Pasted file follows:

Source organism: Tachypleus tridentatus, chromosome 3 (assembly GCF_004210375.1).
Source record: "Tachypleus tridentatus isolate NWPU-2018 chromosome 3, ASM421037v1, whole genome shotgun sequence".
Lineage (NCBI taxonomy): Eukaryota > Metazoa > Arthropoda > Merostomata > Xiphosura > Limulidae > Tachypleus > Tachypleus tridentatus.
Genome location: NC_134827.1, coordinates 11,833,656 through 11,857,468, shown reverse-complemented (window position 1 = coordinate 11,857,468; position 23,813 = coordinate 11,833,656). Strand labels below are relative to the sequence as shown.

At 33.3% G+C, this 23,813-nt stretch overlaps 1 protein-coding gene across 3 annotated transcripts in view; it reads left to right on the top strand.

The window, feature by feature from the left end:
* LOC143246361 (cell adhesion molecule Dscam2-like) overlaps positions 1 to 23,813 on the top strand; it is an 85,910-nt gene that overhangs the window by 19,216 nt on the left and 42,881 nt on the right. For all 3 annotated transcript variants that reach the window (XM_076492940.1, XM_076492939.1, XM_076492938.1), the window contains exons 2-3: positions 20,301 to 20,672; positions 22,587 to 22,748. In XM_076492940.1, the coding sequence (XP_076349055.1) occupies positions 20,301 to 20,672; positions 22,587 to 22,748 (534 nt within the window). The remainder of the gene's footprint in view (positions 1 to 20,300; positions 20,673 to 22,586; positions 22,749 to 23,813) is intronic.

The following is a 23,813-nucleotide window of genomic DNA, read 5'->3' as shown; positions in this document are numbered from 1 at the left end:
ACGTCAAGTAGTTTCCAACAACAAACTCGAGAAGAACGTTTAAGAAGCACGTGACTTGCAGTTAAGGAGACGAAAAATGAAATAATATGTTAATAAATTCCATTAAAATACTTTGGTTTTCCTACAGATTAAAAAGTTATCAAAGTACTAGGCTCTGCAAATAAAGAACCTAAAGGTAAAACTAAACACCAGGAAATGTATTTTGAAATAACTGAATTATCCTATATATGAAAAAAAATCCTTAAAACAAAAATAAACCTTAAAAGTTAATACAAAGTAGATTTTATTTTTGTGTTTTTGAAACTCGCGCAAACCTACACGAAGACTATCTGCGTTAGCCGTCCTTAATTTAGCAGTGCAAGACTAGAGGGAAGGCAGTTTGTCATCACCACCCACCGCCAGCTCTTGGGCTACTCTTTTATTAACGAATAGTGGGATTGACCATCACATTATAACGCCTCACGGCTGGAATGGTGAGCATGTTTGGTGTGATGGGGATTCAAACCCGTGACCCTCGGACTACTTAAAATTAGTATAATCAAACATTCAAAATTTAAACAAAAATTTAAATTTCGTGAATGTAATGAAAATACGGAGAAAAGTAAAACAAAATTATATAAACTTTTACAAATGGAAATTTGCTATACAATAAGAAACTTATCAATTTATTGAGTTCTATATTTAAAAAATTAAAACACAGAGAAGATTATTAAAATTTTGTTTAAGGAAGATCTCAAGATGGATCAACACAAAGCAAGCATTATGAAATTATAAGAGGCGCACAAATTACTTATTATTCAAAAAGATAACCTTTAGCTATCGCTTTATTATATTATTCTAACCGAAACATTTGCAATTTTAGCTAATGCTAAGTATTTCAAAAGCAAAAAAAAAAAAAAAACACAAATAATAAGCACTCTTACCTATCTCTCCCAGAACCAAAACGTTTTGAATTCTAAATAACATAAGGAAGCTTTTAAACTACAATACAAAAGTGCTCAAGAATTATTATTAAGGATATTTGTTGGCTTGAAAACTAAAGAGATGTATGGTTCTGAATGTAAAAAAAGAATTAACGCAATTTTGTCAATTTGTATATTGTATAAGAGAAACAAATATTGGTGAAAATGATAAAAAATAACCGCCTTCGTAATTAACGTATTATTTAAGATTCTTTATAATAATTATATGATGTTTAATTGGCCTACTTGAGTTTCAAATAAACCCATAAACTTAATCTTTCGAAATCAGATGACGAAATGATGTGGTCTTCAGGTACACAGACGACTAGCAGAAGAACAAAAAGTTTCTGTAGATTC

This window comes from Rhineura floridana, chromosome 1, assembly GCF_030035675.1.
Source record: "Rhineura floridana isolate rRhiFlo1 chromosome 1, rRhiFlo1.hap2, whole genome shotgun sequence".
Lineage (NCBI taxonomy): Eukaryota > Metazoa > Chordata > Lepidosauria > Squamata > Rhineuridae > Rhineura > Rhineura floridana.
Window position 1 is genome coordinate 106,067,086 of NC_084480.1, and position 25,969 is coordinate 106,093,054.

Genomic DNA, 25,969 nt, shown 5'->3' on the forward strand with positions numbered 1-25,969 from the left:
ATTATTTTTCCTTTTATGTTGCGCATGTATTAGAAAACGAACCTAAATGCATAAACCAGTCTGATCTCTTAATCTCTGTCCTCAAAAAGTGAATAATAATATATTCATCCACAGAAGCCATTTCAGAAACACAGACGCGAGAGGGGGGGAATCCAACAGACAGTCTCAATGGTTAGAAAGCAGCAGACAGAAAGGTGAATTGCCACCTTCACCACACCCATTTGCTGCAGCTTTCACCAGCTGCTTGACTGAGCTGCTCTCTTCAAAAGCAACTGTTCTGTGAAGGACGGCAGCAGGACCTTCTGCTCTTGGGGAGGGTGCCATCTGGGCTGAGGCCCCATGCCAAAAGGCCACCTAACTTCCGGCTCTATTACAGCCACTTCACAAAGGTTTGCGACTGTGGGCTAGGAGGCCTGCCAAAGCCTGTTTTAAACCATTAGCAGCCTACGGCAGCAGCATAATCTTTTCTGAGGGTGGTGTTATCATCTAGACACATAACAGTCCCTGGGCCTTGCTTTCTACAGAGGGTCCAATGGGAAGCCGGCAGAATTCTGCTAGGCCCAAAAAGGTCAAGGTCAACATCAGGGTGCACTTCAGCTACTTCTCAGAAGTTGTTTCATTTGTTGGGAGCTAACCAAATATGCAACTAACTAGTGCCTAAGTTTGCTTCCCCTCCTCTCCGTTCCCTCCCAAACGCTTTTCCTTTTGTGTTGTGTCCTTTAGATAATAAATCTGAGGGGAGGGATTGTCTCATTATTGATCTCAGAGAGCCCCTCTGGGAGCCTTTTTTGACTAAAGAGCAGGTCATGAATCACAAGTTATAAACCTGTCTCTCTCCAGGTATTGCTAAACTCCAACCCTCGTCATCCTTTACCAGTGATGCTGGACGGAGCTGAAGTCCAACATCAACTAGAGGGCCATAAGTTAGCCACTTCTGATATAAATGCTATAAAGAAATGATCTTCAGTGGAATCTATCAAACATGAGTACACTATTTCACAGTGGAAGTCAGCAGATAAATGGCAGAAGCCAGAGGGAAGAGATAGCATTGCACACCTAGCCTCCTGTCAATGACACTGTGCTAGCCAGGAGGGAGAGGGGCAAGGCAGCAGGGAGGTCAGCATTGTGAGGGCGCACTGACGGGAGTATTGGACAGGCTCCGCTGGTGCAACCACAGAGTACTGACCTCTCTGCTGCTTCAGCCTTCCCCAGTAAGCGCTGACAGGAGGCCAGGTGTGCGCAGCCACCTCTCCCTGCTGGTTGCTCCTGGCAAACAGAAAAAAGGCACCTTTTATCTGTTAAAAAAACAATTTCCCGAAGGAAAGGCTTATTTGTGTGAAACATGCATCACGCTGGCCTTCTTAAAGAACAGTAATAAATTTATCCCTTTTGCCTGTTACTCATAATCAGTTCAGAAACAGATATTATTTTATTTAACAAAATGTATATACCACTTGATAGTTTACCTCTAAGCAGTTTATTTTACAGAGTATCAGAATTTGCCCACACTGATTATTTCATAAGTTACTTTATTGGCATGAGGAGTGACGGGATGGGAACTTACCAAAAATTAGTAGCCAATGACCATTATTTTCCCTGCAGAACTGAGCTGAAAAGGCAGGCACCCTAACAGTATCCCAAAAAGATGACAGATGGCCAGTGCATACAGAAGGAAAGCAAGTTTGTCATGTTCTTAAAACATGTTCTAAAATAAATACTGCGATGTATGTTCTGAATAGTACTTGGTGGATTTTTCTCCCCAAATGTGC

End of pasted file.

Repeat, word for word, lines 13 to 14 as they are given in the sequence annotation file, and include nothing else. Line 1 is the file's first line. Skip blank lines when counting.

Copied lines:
Window position 1 is genome coordinate 106,067,086 of NC_084480.1, and position 25,969 is coordinate 106,093,054.

Genomic DNA, 25,969 nt, shown 5'->3' on the forward strand with positions numbered 1-25,969 from the left: